What purchase of $100 or less has most positively impacted your life in the last six months (or in recent memory)?
Blinkist—an app that condenses nonfiction books into 15-minute reads.

What is one of the best or most worthwhile investments you’ve ever made?
Learning about modern-day rationality—I’ve found it’s added value in all domains of my life.

Poker is all about making optimal decisions, so I learned the hard way how costly my irrational screw-ups could be. This gave me extra motivation to truly identify my inherent mental flaws. Rationality (and poker) teaches you how to think more quantitatively—how to make better predictions and evaluate your beliefs more effectively so you can better achieve your goals. It also teaches you how to better control and work with your emotions, and I’ve found it made a huge improvement on my general happiness.

If you could have a gigantic billboard anywhere with anything on it, what would it say and why?
If I had a billboard, it would read: “The actual consequences of your actions matter far more than your actions themselves.”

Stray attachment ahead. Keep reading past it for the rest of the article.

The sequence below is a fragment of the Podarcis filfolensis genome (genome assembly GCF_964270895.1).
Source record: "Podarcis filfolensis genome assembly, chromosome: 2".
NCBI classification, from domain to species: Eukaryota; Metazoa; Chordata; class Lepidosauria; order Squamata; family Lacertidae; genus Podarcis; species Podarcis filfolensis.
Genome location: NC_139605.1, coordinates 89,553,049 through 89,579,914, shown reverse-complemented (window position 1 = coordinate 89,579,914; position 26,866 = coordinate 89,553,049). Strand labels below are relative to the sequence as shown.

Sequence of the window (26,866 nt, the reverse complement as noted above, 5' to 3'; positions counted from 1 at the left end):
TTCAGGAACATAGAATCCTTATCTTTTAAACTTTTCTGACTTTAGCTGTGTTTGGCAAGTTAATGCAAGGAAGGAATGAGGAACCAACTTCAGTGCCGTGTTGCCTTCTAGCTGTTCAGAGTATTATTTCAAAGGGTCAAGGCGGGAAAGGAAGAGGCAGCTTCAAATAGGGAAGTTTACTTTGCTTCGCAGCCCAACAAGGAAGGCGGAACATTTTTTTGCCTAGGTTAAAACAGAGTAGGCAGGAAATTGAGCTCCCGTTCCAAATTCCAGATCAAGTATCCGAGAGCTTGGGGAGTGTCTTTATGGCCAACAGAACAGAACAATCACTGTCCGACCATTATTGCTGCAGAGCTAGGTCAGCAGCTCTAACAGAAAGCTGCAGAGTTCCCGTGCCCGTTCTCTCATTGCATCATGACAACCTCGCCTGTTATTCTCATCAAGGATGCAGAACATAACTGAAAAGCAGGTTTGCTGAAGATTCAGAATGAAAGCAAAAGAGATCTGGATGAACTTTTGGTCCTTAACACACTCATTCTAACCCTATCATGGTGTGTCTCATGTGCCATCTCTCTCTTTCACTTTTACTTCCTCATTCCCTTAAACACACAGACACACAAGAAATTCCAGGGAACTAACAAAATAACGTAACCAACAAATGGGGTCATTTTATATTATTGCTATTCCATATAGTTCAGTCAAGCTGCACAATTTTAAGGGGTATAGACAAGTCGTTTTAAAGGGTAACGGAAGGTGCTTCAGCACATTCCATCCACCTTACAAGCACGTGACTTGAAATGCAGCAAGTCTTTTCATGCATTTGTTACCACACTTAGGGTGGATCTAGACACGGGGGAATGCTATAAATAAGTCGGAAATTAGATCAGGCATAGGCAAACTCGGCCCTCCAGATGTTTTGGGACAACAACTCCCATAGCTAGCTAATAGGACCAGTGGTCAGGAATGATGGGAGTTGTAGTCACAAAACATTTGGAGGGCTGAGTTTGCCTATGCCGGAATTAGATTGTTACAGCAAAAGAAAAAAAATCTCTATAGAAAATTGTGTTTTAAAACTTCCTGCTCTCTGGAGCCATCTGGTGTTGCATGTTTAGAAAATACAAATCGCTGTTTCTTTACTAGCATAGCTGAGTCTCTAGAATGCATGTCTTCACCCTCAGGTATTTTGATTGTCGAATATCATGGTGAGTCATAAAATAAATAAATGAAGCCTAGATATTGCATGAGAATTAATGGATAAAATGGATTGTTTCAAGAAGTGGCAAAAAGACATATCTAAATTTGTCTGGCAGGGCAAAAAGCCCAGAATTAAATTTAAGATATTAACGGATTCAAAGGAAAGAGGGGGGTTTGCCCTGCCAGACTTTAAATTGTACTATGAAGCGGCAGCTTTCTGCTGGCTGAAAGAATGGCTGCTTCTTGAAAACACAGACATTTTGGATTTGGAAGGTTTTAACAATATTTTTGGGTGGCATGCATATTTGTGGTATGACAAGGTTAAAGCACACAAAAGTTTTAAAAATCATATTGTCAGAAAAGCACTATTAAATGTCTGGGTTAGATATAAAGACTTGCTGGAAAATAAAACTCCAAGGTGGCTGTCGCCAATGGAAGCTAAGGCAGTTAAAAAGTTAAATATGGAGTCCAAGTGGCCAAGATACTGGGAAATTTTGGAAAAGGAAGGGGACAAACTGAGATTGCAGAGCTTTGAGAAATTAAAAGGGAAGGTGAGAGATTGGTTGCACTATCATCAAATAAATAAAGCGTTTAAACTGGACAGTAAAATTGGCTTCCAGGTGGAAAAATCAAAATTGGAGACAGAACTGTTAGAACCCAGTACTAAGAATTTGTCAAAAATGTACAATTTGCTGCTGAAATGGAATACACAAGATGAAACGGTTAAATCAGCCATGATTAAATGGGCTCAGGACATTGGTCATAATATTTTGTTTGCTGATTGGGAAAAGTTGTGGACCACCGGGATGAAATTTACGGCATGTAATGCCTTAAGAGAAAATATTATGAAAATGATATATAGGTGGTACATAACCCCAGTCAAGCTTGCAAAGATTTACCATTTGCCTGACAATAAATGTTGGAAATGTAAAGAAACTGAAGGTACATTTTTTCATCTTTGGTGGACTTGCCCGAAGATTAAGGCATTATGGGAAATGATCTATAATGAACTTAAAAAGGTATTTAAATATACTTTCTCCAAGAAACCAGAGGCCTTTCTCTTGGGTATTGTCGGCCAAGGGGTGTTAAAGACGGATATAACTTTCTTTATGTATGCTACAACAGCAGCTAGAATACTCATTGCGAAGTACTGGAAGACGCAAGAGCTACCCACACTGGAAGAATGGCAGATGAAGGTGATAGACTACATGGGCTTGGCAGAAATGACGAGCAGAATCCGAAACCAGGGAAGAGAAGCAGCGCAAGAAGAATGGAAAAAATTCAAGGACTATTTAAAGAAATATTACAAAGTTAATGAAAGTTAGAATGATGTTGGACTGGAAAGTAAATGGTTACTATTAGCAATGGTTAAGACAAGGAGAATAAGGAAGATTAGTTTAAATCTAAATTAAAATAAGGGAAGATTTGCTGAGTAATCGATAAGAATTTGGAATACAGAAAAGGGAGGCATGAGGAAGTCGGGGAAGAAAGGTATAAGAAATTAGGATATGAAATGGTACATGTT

One of my biggest “duh, of course!” moments was when a philosopher friend explained to me the difference between deontological and consequentialist thinking. A deontologist believes that for something to be ethically correct, it must abide by a predefined set of moral rules or ideologies, and if an action breaks those rules then it is immoral, regardless of the outcome. A consequentialist believes that the moral value of an action purely depends on its outcome—the act itself doesn’t carry moral weight, all that matters is whether its consequences are good or bad overall.

For example, say there’s an axe-murderer who’s about to kill a number of victims unless you kill the murderer first. A strict deontologist would say, “Killing a person is always wrong, regardless of why it is done.” A consequentialist would say, “Killing a person is wrong, because the outcome usually causes suffering. However, it is okay to do if it clearly prevents greater suffering.” Most of us can easily identify with the second mindset in that situation—we’re all familiar with the idea of the greater good—and thus it’s easy to appreciate the value in thinking consequentially.